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TitreSinking of the upper midwest, rise of the Great Lakes, and collapse of the Laurentide Ice Sheet forebulge
AuteurArgus, D F; Ratliff, B; DeMets, C; Borsa, A, a; Wiese, D N; Kreemer, C; Lau, N; Lyman Kilb, D; Mumma, S; Crowley, J W
SourceAmerican Geophysical Union Fall Meeting 2019, abstracts; G53A-02, 2019 p. 1 (Accès ouvert)
LiensOnline - En ligne
Année2019
Séries alt.Ressources naturelles Canada, Contribution externe 20190253
ÉditeurAmerican Geophysical Union
RéunionAmerican Geophysical Union Fall Meeting 2019; San Francisco, CA; US; décembre 9-13, 2019
Documentsite Web
Lang.anglais
Mediaen ligne; numérique
Formatshtml; pdf
ProvinceOntario; Québec; Manitoba
SNRC30; 31; 32; 40; 41; 42; 52; 62
Lat/Long OENS-100.0000 -74.0000 51.0000 35.0000
Sujetsantecedents glaciaires; déglaciation; antécédents tectoniques; isostasie; relèvement isostatique; compensation isostatique; mouvements de la croûte; soulèvement de la croûte; affaissement; modèles de la croûte; déplacement; eaux de surface; lacs; viscosité; milieu hydrologique; géodésie; chargement d'eau; Calotte glaciaire Laurentide; système de positionnement global; tectonique; géophysique; hydrogéologie; Nature et environnement; Sciences et technologie; Phanérozoïque; Cénozoïque; Quaternaire
Illustrationsgeoscientific sketch maps
ProgrammeLevés géodésiques du Canada, Analyse et développement géodésiques - Gravimétrie et systèmes altimétriques
Diffusé2019 12 01
Résumé(disponible en anglais seulement)
The Great Lakes rose sharply by 0.6-1 m from 2013 to 2016, increasing surface water volume by 220 km3. Solid Earth's elastic response to the increased mass load is approximately known: the seafloor beneath the Great Lakes fell 8-18 mm, and the adjacent land fell 3-12 mm and moved horizontally inward toward the Great Lakes 0-2 mm. Correcting GPS site positions for Great Lakes loading straightens the evolution of position as a function of time, making the time series more nearly a straight line reflecting a constant velocity. Michigan, Wisconsin, and southern Ontario have sunk at 1-4 mm/yr over the past 12 years. We find this subsidence to be caused secondarily by solid Earth's elastic response to Great Lakes water increase and primarily by viscous collapse of the forebulge of the Laurentide ice sheet (in model ICE6G/VM5a). We use residual GPS vertical displacements to infer changes in total water storage at Earth's surface. We find seasonal water volume in the Great Lakes is maximum around August, 5 months after the maximum volume of total water on land in March. We furthermore deduce from GPS and GRACE that seasonal changes in total water are understated by a factor of 2 in hydrology models. An inference of this study is that vertical rates of motion of Earth's surface estimated using GPS should be corrected for Great Lakes loading before they are used to constrain models of postglacial rebound. This study provides the set up to integrate GPS and GRACE to more accurately infer change in total water storage across the United States. After explicitly removing change in Great Lakes water, we combine GRACE and GPS to infer changes in total water reflecting the total of all water cycle processes: precipitation, river runoff, evaporation, groundwater change, the seeping of rain water and melting snow into the ground, and being parched from the ground.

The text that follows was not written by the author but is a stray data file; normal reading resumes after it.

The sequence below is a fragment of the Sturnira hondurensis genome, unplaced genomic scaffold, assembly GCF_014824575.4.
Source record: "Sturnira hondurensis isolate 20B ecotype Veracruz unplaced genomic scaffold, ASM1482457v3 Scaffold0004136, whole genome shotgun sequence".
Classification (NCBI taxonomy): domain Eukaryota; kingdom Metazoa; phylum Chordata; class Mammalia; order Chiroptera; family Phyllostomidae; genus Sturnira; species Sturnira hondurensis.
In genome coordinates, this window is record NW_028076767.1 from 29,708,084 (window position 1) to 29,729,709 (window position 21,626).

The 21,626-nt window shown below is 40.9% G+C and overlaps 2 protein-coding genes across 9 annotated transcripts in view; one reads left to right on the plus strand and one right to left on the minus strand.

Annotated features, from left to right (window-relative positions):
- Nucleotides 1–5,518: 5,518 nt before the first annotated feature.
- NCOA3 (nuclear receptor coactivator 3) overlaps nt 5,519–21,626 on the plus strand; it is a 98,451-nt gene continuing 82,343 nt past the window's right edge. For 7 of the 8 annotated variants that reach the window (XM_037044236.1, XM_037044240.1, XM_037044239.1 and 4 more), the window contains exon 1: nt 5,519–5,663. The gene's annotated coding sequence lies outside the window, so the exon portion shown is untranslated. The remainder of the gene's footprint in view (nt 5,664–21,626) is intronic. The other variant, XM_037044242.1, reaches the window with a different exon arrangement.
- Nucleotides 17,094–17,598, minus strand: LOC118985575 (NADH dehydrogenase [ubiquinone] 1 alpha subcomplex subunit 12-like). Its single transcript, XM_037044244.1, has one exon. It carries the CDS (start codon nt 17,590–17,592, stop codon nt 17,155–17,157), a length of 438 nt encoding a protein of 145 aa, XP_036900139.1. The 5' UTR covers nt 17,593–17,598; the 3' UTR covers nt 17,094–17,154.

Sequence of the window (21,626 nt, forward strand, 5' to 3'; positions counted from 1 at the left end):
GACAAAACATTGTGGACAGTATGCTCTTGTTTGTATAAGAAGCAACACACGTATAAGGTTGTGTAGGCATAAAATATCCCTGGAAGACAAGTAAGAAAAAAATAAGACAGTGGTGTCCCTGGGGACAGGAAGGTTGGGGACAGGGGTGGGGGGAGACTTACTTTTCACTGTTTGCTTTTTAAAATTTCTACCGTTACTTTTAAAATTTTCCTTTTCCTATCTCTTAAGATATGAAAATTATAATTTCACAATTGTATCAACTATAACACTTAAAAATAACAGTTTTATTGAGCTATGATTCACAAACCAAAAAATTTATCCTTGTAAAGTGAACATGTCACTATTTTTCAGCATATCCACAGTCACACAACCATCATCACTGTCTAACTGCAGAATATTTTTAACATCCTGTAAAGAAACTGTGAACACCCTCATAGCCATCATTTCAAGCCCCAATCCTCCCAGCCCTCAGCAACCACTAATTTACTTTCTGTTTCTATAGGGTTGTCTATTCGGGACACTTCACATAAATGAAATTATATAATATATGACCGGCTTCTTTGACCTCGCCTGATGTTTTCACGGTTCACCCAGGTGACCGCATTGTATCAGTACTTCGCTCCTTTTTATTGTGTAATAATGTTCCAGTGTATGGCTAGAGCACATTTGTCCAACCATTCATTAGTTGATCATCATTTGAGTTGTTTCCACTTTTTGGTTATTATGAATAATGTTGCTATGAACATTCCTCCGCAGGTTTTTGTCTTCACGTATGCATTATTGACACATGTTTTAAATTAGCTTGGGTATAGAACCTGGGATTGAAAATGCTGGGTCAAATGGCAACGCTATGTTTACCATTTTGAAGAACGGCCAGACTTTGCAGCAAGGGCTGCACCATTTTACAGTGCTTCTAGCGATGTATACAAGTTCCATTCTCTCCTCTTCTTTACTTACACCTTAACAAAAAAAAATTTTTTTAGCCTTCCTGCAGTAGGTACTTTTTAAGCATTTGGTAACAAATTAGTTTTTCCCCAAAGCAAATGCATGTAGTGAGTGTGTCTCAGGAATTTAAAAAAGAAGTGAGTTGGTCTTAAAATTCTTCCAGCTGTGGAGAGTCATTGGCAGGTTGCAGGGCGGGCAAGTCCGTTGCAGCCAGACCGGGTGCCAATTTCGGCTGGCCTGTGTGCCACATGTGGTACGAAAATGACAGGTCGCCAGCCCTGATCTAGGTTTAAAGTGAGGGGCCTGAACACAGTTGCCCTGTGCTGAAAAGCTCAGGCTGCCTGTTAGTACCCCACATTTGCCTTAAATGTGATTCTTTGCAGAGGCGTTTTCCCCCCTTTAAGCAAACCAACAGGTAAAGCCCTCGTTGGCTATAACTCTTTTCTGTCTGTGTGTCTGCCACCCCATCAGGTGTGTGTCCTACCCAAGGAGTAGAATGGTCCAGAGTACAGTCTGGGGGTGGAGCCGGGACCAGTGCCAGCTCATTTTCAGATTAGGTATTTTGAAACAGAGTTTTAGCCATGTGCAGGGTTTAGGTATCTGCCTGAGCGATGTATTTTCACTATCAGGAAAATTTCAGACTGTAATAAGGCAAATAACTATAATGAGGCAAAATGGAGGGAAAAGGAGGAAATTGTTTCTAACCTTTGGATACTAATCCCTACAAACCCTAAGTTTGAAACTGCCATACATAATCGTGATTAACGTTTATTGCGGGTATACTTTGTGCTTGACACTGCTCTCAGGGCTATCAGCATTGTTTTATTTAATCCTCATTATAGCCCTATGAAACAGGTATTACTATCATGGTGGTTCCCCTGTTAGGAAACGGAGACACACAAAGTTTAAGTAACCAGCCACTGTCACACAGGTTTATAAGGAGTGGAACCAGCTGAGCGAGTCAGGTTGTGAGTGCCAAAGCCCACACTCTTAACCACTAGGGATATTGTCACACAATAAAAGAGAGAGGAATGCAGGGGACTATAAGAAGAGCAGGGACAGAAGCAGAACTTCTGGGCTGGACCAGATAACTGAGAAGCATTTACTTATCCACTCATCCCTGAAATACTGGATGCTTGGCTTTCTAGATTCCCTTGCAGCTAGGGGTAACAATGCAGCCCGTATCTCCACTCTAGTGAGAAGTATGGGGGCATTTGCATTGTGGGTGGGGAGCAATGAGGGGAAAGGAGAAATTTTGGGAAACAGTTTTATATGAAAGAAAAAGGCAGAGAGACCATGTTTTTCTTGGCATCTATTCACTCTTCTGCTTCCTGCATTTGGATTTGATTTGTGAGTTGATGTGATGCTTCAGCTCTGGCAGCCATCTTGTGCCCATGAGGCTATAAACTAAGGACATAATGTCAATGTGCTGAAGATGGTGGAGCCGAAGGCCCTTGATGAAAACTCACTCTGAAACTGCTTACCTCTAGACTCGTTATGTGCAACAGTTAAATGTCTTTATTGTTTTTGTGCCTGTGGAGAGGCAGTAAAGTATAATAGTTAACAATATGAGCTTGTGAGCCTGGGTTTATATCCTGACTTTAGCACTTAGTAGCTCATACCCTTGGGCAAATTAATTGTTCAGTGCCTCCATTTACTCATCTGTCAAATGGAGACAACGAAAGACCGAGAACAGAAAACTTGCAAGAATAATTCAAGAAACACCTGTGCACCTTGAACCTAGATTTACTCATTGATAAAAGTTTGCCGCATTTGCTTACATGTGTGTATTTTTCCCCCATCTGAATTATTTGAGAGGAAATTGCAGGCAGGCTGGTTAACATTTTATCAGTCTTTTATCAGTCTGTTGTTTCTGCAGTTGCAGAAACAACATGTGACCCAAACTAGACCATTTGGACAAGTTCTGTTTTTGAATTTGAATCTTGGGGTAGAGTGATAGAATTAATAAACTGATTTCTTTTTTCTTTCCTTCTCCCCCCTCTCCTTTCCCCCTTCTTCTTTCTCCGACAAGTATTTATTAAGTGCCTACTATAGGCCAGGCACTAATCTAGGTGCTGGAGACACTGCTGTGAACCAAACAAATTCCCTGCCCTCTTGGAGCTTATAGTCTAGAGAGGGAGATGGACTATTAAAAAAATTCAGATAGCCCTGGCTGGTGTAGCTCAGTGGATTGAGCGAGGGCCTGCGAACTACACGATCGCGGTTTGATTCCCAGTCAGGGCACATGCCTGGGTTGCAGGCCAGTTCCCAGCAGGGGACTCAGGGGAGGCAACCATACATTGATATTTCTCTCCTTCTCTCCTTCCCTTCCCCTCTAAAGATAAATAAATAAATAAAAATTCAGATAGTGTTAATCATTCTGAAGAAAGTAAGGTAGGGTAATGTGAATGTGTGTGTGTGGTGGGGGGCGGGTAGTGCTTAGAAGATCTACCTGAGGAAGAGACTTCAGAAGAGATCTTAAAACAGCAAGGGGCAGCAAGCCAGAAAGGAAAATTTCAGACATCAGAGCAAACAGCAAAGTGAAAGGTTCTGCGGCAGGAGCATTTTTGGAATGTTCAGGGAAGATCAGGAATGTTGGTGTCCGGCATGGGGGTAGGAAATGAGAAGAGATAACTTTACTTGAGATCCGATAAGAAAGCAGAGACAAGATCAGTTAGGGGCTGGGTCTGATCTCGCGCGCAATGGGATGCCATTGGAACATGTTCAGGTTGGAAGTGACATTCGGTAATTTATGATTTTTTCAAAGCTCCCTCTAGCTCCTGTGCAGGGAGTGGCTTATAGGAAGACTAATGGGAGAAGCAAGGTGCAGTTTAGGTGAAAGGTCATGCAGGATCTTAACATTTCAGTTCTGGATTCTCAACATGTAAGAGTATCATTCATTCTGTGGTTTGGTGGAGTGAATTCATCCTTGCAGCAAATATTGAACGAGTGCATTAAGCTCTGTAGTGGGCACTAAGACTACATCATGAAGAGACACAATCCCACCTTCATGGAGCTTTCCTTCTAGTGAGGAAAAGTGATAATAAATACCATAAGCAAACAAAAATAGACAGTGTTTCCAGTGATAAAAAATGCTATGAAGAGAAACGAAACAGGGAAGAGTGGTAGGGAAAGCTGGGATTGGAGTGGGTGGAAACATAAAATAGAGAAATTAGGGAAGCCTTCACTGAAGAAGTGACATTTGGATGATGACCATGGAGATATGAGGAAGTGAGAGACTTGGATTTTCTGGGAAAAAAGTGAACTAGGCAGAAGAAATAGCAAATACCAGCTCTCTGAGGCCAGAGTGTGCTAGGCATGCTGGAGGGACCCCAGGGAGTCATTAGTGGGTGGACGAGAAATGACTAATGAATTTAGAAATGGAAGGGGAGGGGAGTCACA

GEOSCAN ID321477